All you need to know about motor accident laws alongwith procedure to be followed
Motor Vehicle Act, 1988
The Motor Vehicles Act, 1988 is an Act of the Parliament of India which regulates all the aspects of road transport vehicles. This Act came into force from 1 July 1989. Motor vehicles act created a new forum named Motor Accidents Claims Tribunals which substituted civil courts in order to provide cheaper and speedier remedy to the victims of accident of motor vehicles. The Tribunal is to follow a summary procedure for adjudication of claims being provided; the sections do not deal with the substantive law regarding determination of liability. For determination of liability one has still to look to the substantive law in the law of torts and Fatal Accident Act, 1855 or at any rate to the principles thereof.
Section 169 – Procedures and Powers of Claim Tribunals
- In holding any inquiry under section 168, the Claims Tribunal may, subject to any rules that may be made in this behalf, follow such summary procedure as it thinks fit.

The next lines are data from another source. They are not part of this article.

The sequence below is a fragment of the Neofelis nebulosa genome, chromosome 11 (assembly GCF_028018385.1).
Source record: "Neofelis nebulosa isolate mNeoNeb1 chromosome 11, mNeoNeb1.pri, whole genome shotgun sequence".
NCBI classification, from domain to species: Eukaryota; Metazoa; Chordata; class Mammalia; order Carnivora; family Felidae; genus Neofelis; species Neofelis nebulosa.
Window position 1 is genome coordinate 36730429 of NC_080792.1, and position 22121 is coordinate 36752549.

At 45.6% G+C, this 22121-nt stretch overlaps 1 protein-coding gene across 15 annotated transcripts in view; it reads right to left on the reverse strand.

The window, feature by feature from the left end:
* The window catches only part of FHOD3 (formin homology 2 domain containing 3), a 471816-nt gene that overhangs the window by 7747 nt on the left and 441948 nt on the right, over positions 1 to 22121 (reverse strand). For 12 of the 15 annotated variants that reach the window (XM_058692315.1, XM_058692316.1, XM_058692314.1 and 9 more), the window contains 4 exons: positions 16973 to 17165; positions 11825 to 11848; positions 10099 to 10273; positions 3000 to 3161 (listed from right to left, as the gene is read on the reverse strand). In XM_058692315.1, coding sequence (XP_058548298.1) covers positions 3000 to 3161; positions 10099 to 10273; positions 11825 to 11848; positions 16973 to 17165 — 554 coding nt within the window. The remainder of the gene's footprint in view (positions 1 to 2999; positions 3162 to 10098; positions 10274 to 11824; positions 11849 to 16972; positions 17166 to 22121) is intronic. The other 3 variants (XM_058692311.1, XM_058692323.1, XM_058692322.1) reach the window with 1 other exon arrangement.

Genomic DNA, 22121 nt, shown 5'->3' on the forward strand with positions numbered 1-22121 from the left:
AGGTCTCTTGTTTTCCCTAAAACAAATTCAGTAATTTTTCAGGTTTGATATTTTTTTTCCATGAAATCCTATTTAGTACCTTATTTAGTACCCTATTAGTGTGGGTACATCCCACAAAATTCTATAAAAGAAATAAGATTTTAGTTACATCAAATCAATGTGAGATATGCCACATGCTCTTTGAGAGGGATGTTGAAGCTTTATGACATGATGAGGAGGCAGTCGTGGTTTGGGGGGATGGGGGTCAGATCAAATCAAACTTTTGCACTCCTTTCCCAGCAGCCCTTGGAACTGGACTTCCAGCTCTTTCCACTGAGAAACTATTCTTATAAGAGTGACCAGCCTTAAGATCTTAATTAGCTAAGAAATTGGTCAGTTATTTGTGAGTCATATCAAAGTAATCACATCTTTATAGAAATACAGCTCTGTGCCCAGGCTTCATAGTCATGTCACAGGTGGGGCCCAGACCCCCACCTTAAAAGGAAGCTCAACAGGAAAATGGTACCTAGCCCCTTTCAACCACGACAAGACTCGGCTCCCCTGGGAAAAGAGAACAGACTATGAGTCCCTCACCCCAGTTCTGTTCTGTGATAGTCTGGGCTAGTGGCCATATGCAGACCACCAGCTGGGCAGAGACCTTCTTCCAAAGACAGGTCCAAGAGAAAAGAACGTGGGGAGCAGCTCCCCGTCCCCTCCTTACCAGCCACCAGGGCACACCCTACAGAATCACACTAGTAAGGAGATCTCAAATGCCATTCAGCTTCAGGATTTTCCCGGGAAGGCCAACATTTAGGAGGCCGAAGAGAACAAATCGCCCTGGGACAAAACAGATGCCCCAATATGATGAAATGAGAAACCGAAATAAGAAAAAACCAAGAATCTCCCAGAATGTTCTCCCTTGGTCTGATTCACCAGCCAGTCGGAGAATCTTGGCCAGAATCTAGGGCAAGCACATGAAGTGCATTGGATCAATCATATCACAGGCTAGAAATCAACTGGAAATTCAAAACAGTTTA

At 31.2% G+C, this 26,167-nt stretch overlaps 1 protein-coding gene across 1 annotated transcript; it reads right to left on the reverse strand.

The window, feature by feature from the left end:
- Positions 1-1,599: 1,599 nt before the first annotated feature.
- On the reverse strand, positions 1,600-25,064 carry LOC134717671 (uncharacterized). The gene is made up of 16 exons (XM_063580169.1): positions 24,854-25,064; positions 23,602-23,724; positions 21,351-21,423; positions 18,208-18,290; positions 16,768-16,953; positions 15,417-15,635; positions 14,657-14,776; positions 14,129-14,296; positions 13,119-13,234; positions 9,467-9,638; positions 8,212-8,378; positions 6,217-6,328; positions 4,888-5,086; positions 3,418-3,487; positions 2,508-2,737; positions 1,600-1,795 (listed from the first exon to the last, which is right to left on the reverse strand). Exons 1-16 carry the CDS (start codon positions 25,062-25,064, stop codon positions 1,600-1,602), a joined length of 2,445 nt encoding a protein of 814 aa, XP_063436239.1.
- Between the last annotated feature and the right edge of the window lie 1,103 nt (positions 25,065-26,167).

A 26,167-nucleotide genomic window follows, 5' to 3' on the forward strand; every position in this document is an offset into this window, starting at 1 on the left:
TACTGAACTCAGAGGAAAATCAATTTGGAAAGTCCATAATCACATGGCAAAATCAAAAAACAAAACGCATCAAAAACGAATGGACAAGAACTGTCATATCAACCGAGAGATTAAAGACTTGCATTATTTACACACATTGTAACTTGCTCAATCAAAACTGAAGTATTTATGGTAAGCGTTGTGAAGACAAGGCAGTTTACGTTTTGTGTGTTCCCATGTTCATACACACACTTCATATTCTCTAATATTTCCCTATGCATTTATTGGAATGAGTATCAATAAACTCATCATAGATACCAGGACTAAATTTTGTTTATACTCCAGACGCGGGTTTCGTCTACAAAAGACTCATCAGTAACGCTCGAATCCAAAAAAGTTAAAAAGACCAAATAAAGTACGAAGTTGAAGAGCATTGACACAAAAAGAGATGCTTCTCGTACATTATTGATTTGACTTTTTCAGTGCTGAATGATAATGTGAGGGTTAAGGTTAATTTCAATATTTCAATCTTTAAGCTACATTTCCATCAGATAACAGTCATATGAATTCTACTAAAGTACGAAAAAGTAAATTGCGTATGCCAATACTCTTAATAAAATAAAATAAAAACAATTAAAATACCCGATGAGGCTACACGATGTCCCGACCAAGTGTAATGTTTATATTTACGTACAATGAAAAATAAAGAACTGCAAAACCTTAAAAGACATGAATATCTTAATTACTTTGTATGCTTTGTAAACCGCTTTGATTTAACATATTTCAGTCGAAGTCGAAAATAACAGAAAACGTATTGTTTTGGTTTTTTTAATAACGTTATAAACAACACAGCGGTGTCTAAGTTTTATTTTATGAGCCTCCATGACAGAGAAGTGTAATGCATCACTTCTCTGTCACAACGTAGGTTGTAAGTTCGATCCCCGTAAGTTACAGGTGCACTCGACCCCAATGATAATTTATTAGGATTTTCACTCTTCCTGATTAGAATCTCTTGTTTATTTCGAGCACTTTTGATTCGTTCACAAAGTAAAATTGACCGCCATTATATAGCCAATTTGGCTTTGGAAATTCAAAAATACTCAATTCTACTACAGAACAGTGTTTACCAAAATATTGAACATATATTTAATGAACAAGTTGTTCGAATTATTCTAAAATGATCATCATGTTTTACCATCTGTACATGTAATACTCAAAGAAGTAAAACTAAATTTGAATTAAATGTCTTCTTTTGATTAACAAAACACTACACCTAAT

- The Claims Tribunal shall have all the powers of a Civil Court for the purpose of taking evidence on oath and of enforcing the attendance of witnesses and of compelling the discovery and production of documents and material objects and for such other purposes as may be prescribed; and the Claims Tribunal shall be deemed to be a Civil Court for all the purposes of section 195 and Chapter XXVI of the Code of Criminal Procedure, 1973 (2 of 1974).
- Subject to any rules that may be made in this behalf, the Claims Tribunal may, for the purpose of adjudicating upon any claim for compensation, choose one or more persons possessing special knowledge of and matter relevant to the inquiry to assist it in holding the inquiry.
Procedure to be followed